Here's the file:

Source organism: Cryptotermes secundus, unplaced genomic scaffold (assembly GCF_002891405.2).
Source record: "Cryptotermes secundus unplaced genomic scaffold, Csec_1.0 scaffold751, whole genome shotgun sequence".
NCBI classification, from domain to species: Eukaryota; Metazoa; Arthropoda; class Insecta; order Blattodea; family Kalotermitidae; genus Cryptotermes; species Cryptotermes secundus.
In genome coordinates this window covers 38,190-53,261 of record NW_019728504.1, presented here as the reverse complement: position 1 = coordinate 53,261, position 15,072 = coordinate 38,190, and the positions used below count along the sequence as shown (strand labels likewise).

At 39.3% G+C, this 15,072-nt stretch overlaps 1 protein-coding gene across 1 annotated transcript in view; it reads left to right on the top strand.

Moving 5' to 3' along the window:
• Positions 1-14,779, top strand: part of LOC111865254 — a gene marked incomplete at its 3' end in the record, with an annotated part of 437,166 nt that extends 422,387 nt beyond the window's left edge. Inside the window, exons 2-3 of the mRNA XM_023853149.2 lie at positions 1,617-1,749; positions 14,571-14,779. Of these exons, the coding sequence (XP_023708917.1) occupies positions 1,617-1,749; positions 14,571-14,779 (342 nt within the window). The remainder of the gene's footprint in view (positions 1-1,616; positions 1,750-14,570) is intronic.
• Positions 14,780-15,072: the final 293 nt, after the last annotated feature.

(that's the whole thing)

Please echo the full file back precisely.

Source organism: Cryptotermes secundus, unplaced genomic scaffold (assembly GCF_002891405.2).
Source record: "Cryptotermes secundus unplaced genomic scaffold, Csec_1.0 scaffold751, whole genome shotgun sequence".
NCBI classification, from domain to species: Eukaryota; Metazoa; Arthropoda; class Insecta; order Blattodea; family Kalotermitidae; genus Cryptotermes; species Cryptotermes secundus.
In genome coordinates this window covers 38,190-53,261 of record NW_019728504.1, presented here as the reverse complement: position 1 = coordinate 53,261, position 15,072 = coordinate 38,190, and the positions used below count along the sequence as shown (strand labels likewise).

At 39.3% G+C, this 15,072-nt stretch overlaps 1 protein-coding gene across 1 annotated transcript in view; it reads left to right on the top strand.

Moving 5' to 3' along the window:
• Positions 1-14,779, top strand: part of LOC111865254 — a gene marked incomplete at its 3' end in the record, with an annotated part of 437,166 nt that extends 422,387 nt beyond the window's left edge. Inside the window, exons 2-3 of the mRNA XM_023853149.2 lie at positions 1,617-1,749; positions 14,571-14,779. Of these exons, the coding sequence (XP_023708917.1) occupies positions 1,617-1,749; positions 14,571-14,779 (342 nt within the window). The remainder of the gene's footprint in view (positions 1-1,616; positions 1,750-14,570) is intronic.
• Positions 14,780-15,072: the final 293 nt, after the last annotated feature.